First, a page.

Sunday, November 26, 2017

Modeling With Mixed-Frequency Data

Here's a bit more related to the FRB St. Louis conference.

The fully-correct approach to mixed-frequency time-series modeling is: (1) write out the state-space system at the highest available data frequency or higher (e.g., even if your highest frequency is weekly, you might want to write the system daily to account for different numbers of days in different months), (2) appropriately treat most of the lower-frequency data as missing and handle it optimally using the appropriate filter (e.g., the Kalman filter in the linear-Gaussian case).  My favorite example (no surprise) is here.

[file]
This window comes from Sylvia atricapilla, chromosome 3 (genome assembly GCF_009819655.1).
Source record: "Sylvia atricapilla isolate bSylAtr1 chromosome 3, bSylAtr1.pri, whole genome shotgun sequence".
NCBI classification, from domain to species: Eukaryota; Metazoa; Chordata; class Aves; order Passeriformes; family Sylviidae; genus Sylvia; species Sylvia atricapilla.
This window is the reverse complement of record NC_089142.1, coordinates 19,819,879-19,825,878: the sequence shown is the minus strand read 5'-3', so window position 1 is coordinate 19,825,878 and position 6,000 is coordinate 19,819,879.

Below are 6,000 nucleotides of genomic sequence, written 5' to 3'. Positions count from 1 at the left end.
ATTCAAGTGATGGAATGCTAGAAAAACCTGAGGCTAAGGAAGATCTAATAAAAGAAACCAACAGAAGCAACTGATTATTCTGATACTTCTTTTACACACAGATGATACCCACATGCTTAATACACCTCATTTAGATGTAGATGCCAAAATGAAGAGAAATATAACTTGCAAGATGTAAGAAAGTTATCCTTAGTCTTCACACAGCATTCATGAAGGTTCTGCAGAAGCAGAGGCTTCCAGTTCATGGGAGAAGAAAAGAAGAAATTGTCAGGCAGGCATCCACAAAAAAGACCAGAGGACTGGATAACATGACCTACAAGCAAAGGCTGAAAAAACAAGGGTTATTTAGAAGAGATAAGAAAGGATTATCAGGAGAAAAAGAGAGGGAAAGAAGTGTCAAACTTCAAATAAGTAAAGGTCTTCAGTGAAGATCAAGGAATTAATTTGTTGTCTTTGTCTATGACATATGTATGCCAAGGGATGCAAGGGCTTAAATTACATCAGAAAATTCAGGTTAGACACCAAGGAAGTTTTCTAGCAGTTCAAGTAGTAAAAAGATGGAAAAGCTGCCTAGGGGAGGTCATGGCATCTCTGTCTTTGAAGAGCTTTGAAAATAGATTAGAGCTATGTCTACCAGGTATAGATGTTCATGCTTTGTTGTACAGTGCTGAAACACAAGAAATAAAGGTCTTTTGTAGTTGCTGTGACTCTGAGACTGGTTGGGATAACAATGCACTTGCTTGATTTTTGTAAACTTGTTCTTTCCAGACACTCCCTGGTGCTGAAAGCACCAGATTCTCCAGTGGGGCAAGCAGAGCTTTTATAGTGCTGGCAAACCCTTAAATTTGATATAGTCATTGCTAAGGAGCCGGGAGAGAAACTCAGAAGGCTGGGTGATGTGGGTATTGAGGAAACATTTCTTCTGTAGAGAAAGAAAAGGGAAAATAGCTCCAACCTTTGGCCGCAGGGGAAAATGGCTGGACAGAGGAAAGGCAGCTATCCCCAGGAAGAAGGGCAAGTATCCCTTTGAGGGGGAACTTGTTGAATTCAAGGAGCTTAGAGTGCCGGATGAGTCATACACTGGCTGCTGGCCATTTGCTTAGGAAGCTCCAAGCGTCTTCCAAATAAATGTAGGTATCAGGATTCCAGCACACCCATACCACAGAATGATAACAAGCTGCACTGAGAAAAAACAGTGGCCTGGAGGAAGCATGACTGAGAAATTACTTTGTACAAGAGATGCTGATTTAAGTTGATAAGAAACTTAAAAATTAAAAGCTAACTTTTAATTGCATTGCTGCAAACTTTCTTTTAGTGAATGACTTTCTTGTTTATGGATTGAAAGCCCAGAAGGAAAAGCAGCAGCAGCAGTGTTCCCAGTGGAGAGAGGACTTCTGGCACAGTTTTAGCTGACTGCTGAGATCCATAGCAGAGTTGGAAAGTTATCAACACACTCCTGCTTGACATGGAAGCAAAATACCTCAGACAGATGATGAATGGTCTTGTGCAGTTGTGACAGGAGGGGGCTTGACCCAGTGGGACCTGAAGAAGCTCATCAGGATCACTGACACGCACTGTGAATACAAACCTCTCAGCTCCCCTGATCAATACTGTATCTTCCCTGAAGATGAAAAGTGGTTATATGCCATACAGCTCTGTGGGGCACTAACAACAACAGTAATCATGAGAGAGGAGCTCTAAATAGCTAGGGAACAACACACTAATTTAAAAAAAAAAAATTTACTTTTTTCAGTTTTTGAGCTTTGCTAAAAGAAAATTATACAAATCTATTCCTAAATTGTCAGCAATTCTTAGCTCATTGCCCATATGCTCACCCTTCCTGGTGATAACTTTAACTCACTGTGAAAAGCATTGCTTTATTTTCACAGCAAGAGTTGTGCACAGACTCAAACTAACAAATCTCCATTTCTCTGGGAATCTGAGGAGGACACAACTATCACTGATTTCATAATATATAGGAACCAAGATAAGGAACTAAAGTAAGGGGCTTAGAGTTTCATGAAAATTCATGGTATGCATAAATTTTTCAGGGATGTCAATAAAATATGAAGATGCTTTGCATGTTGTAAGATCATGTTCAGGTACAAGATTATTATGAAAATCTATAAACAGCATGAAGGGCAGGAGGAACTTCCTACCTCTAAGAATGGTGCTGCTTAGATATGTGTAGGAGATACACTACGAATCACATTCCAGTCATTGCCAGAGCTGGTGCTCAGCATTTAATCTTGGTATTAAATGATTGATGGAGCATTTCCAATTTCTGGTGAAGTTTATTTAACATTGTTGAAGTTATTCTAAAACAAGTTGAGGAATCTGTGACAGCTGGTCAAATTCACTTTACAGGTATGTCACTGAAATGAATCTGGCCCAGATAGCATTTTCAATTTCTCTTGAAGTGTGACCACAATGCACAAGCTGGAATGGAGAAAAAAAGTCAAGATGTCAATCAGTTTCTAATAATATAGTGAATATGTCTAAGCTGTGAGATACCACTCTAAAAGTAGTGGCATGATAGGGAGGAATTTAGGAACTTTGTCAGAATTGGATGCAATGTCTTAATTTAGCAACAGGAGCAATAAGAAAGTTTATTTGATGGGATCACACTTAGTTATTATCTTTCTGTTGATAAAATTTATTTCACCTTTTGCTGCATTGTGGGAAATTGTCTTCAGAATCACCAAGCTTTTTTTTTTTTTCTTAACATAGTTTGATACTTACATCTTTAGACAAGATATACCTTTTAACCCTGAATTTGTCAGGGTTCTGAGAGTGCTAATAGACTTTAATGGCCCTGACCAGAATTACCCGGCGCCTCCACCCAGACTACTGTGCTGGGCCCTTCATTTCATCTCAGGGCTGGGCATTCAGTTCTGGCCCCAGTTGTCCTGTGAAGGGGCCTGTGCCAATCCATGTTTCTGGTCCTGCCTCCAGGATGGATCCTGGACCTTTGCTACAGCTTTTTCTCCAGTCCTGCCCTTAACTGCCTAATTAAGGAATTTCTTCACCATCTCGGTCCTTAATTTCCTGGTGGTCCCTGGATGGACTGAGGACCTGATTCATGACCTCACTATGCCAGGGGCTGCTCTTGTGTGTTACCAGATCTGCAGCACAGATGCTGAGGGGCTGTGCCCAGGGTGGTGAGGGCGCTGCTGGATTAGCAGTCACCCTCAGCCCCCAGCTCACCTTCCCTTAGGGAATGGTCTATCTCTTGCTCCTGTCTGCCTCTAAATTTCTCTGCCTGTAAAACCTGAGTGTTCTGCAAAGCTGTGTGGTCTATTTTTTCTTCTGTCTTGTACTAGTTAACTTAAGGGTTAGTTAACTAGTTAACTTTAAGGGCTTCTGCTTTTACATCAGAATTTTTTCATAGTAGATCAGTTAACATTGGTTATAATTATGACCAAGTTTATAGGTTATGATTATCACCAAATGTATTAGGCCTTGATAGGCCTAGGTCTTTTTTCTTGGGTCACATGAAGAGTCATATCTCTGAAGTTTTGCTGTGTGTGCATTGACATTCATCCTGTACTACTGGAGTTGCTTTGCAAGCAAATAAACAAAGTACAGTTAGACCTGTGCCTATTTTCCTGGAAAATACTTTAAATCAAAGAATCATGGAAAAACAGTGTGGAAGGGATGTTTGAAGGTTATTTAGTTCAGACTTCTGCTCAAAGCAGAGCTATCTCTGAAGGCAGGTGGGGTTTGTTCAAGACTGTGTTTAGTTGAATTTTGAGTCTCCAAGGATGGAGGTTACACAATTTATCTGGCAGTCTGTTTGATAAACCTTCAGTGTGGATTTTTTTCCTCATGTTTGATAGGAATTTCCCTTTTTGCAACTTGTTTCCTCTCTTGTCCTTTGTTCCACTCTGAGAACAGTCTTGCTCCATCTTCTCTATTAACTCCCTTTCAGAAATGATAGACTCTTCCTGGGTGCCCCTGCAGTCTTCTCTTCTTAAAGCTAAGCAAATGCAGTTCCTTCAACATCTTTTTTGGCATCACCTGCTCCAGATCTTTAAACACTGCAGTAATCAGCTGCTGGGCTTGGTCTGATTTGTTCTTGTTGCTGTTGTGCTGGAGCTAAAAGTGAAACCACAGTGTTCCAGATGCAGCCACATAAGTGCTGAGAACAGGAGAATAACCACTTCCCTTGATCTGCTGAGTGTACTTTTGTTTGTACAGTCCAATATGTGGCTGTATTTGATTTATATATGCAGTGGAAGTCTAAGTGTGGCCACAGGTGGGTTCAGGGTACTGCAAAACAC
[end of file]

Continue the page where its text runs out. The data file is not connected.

Until recently, however, the prescription above was limited in practice to low-dimensional linear-Gaussian environments, and even there it can be tedious to implement if one insists on MLE.  Hence the well-deserved popularity of the MIDAS approach to approximating the prescription, recently also in high-dimensional environments.     

But now the sands are shifting.  Recent work enables exact Bayesian posterior mixed-frequency analysis even in high-dimensional structural models.  I've known Schorfheide-Song (2015, JBES; 2013 working paper version here) for a long time, but I never fully appreciated the breakthrough that it represents -- that is, how straightforward exact mixed-frequency estimation is becoming --  until I saw the stimulating Justiniano presentation at FRBSL (older 2016 version here).  And now it's working its way into important substantive applications, as in Schorfheide-Song-Yaron (2017, forthcoming in Econometrica).